Monday, July 1, 2013

Zachariah Allen House, Providence, RI

The Zachariah Allen House, Providence, RI. 1864. Photo: Mr. Ducke

The Zachariah Allen house was built in 1864 by one of Rhode Island's most important 19th century industrialists and scientists who revolutionized textile mill design. In 1938 it was bought and turned into the Brown Faculty Club. I have actually attended conferences here, although most of the space used for these functions is in the rather ugly but suitably subdued and hidden addition from the 1980s. The building was designed by Allen Stone. This house also has the elements of Providence design, brick face, brownstone, sober design and follows Anglo-Italianate precedents.

The house follows the symmetrical plan and is also cube like in its massing. Like the Lippitt house which was contemporary with this one, a belt course separates the first from the second and third floors. Here, the architect chose marble, rather than brownstone, to liven up the composition. Simple moldings around the windows are expected. The third floor's windows also follow the simplification seen in the Lippitt house, with plain stone lintels rather than molding. The central bay projects and is pedimented; the pediment is reflected in the central second story window's molding. The porch here is simple, almost a Greek Revival composition, with Ionic columns and a proportioned cornice. The main cornice as well is suitably dull and Anglo-Italianate with small brackets and dentils. It is an example of the Providence way of demonstrating wealth, conformity and simplicity with an elegance of proportion and detail. I have a few pictures of the interiors which I snapped the last time I was there.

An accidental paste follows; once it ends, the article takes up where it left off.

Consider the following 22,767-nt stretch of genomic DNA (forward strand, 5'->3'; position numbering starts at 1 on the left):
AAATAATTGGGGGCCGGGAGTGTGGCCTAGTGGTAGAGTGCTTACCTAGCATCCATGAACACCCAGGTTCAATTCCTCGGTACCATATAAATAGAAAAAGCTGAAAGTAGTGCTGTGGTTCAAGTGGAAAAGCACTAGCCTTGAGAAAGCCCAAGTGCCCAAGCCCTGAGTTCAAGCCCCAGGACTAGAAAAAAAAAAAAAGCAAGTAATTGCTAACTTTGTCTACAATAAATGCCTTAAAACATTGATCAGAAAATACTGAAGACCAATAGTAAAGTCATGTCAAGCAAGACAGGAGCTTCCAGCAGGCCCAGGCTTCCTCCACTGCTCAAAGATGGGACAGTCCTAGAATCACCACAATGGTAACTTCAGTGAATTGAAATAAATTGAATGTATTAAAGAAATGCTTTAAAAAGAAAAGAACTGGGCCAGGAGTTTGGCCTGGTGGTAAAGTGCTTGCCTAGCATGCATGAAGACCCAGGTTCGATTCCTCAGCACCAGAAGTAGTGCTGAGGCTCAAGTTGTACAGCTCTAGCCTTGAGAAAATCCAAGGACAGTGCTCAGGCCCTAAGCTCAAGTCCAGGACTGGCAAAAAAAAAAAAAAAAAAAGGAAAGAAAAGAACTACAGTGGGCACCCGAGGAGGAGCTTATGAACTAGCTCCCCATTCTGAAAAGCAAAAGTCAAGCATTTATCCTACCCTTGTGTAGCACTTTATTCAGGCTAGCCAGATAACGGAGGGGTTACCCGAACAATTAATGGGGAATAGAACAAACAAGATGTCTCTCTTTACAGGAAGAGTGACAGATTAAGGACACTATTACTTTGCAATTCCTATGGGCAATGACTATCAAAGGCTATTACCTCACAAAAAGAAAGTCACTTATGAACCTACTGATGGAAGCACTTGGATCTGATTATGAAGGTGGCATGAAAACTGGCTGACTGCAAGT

1 comment:

  1. A minor correction: the architect was Alfred, not Allen, Stone. Also, this house is notable as his first independent commission. Pretty impressive for an architect just starting up.